First you must define what it means that "the Torah cannot change" and what it means that Neviim and Kesuvim are "עתידין ליבטל". That the Torah cannot change is the ninth of the Rambam's thirteen ikkarim. He defines it as the belief that no mitzvos can be added to nor subtracted from the Torah, nor can there be any "new" or "alternative" Torah. Now, what ...


7

Abarbanel discusses why all nevuos, including those of Yeshayahu, Yirmiyahu, etc., are not written in their historical context in Melachim or elsewhere. For that matter, why a separate book for Tehillim and Mishlei? Why not just include them with the stories of David and Shlomo? I will not post his entire discussion here, but the gist of it is twofold: It ...


7

According to Abarbanel, the several prophecies in Chapters 29-32 of Ezekiel are all concerning the future of Egypt (the future from Ezekiel's perspective), but they will not all happen at the same time. The first prophecies were realized during the reign of Nebuchadnezzar and his conquering Egypt, and the later prophecies will be realized before the coming ...


7

Per the Tshuvos V'Hanhogos 1 Chapter 300 you can make a Siyum on Yona for example if necessary. This proves that each one of the Trei Asar is a seperate entity. אבל בשעת הדחק שאינו מוצא סעודת מצוה בסיום מסכתא יש להקל שילמוד אז עם רש"י ספר נביא כגון : יונה , או מגילת שיר השירים, או מגילת אסתר , וכדומה עם רש"י ומספיק


7

This is discussed, of course, by Abarbanel, first thing in Sefer Shmuel. An initial glance at the names of the books of Tanach shows us that the books are not necessarily named for their authors, especially in this case being that Shmuel clearly did not author a large portion of Sefer Shmuel. Rather, books are named for their content. There are two ways to ...


6

Rambam (Hil. Yesodei Hatorah ch. 7) describes the prerequisites that a person needs in order to be a navi. To put it in contemporary terms, these are needed so that his mind is "tuned to the correct frequency" on which to receive Hashem's word. The average person has not reached this level - they would no more be able to receive such a transmission than a ...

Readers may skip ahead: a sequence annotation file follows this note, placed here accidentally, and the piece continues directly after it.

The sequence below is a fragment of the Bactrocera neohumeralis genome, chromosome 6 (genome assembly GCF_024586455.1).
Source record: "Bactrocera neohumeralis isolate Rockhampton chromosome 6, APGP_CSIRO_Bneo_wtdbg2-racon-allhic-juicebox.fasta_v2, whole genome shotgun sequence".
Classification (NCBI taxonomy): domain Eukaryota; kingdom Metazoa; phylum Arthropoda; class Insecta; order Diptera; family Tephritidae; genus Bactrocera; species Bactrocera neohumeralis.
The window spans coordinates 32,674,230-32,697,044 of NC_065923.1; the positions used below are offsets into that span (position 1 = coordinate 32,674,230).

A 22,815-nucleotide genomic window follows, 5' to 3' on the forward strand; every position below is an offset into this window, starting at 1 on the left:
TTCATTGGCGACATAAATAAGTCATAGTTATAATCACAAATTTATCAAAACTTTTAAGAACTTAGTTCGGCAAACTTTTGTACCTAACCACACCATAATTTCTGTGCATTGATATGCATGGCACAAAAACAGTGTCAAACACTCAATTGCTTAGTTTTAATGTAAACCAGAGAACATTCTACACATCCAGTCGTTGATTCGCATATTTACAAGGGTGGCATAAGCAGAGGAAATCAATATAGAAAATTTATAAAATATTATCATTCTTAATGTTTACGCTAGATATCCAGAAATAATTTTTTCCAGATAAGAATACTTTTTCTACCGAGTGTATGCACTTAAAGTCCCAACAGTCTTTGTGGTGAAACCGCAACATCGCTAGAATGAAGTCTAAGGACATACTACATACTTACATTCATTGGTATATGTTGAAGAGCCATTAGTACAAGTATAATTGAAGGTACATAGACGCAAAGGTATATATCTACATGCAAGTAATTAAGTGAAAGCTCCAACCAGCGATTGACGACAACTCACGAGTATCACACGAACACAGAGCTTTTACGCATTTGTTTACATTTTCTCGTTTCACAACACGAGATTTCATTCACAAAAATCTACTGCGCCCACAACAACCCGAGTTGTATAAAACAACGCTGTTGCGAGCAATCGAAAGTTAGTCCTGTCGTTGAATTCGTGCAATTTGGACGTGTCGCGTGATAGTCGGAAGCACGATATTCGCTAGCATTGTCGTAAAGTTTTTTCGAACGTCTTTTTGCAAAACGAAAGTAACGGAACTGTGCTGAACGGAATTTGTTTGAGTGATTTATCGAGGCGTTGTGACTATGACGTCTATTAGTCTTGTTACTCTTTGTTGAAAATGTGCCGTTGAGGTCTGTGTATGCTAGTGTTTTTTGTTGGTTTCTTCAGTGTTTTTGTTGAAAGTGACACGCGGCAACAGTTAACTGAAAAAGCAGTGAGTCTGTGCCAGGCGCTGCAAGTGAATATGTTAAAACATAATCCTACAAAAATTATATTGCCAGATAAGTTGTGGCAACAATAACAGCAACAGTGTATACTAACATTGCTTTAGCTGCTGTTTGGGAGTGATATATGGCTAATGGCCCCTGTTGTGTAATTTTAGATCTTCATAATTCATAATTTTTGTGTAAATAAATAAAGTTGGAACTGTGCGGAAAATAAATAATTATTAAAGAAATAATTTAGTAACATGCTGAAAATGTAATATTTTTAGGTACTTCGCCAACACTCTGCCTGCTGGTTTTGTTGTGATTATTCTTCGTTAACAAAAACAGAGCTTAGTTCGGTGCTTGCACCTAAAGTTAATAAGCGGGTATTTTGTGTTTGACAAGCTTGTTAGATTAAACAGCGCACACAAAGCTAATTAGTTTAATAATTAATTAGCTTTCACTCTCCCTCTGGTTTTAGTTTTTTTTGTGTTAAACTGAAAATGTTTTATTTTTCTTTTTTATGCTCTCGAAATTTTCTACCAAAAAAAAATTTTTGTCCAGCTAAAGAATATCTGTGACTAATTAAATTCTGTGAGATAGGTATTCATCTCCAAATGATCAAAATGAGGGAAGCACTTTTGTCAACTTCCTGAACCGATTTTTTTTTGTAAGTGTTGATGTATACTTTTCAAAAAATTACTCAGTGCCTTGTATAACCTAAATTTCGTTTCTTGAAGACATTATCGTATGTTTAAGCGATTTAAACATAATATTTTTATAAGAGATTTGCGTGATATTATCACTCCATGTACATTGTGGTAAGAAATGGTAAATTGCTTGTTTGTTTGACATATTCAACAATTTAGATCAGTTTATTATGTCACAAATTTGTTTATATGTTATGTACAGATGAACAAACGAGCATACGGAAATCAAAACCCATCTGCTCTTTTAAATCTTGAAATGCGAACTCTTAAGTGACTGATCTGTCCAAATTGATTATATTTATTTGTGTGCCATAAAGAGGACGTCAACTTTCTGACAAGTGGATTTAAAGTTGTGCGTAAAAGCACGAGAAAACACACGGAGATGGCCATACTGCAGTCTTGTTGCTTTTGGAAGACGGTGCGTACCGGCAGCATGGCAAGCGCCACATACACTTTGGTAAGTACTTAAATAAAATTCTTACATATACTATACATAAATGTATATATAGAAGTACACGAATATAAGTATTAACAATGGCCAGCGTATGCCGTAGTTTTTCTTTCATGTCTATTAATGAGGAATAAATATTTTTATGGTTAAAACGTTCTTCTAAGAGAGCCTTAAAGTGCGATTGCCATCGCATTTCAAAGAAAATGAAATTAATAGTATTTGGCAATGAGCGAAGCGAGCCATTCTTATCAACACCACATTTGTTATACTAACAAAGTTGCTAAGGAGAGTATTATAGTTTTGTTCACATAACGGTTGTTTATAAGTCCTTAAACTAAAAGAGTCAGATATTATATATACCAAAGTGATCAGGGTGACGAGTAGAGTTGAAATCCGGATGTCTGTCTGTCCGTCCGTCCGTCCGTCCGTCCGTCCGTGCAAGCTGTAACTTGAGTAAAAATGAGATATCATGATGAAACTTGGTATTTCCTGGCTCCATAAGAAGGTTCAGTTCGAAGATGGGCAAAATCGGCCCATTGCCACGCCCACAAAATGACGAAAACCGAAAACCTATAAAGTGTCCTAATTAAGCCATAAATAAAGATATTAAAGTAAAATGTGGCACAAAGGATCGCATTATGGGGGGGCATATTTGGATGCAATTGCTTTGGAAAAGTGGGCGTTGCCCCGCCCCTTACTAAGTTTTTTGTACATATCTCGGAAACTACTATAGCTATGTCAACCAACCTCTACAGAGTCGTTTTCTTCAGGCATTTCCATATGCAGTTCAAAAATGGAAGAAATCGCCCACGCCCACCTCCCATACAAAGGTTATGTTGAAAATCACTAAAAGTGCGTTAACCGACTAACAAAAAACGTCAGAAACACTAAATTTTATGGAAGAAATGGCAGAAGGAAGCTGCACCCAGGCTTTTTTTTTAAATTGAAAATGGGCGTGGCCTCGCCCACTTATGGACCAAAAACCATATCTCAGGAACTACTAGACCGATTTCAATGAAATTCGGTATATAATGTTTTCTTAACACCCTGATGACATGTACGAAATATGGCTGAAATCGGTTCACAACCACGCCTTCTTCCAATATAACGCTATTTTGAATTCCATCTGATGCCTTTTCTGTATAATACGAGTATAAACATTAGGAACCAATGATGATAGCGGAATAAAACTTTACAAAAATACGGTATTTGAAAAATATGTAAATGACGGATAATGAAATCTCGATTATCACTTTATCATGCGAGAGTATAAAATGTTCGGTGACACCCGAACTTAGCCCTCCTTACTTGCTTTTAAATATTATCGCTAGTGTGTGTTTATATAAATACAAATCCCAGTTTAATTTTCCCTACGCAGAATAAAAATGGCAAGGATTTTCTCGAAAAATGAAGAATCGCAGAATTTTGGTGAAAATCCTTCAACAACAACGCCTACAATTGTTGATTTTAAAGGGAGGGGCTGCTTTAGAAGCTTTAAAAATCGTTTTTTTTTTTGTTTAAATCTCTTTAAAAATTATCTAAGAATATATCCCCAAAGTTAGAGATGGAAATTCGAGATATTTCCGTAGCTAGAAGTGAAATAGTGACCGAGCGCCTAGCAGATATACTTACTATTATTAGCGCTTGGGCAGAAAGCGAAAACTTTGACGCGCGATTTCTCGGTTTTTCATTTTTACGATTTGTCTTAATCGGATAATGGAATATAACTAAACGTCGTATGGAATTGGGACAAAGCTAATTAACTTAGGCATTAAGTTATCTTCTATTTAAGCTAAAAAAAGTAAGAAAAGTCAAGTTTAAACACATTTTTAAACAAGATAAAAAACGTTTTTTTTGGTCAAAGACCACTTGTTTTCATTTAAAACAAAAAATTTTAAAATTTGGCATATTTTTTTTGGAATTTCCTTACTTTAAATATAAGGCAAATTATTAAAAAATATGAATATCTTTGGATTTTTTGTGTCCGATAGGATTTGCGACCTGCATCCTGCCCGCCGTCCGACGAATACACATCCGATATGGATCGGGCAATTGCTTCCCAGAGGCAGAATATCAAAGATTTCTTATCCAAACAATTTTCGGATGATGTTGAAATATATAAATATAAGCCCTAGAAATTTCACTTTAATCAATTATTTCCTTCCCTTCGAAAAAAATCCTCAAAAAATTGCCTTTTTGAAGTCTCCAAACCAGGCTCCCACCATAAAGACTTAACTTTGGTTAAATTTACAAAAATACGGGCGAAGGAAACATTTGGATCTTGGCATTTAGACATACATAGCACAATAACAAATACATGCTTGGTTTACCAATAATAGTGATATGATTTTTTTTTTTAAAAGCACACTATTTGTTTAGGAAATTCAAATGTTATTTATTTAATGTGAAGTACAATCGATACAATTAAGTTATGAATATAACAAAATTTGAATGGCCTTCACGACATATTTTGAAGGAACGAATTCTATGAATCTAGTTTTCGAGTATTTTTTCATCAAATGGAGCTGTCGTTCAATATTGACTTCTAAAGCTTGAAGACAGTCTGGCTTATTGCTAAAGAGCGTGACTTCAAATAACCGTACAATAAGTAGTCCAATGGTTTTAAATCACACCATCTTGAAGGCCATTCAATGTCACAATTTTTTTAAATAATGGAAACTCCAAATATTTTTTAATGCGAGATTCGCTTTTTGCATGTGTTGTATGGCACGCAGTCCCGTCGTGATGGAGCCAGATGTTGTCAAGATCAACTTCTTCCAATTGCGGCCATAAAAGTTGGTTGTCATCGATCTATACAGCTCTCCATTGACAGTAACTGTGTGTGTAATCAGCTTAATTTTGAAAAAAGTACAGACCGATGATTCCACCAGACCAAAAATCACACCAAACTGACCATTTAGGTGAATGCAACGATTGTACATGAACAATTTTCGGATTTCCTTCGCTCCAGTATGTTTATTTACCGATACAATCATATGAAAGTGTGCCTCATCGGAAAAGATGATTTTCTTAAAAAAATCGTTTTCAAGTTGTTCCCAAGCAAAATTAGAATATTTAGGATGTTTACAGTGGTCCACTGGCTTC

6

Jeremiah 28:8--9 ח הַנְּבִיאִים, אֲשֶׁר הָיוּ לְפָנַי וּלְפָנֶיךָ--מִן-הָעוֹלָם: וַיִּנָּבְאוּ אֶל-אֲרָצוֹת רַבּוֹת, וְעַל-מַמְלָכוֹת גְּדֹלוֹת, לְמִלְחָמָה, וּלְרָעָה וּלְדָבֶר. ט הַנָּבִיא, אֲשֶׁר יִנָּבֵא לְשָׁלוֹם--בְּבֹא, דְּבַר הַנָּבִיא, יִוָּדַע הַנָּבִיא, אֲשֶׁר-שְׁלָחוֹ יְהוָה בֶּאֱמֶת. י And see context in the preceding above verses. ...


6

Gen. 1:5 states: ויקרא א-להים לאור יום, ולחשך קרא לילה "G-d called the light 'day', and the darkness He called 'night.'" So the name of Hashem is omitted in the second half of the verse. This leads R. Elazar to comment (Bereishis Rabbah 3:6) that "G-d does not associate His name with evil, only with good."


6

I heard an innovative explanation from Rav Meir Spiegelman. Yonah doesn't run away to get to a different place; Yonah sets sail in order to be at sea, and there is no prophecy at sea. This is related to the idea that the sea is too different from the earth to be involved in earth-based things (e.g. fish are created from the water, but animals from the ...


6

There are three main differences between Magic and Miracles. A miracle is a request to Hashem that is then granted, but it may not always be granted. While Magic is an attempt to subvert the will of Hashem and presumably is reliable. The ability of magic is limited. It can not create new things, can not raise the dead, and if it passes over fresh water it ...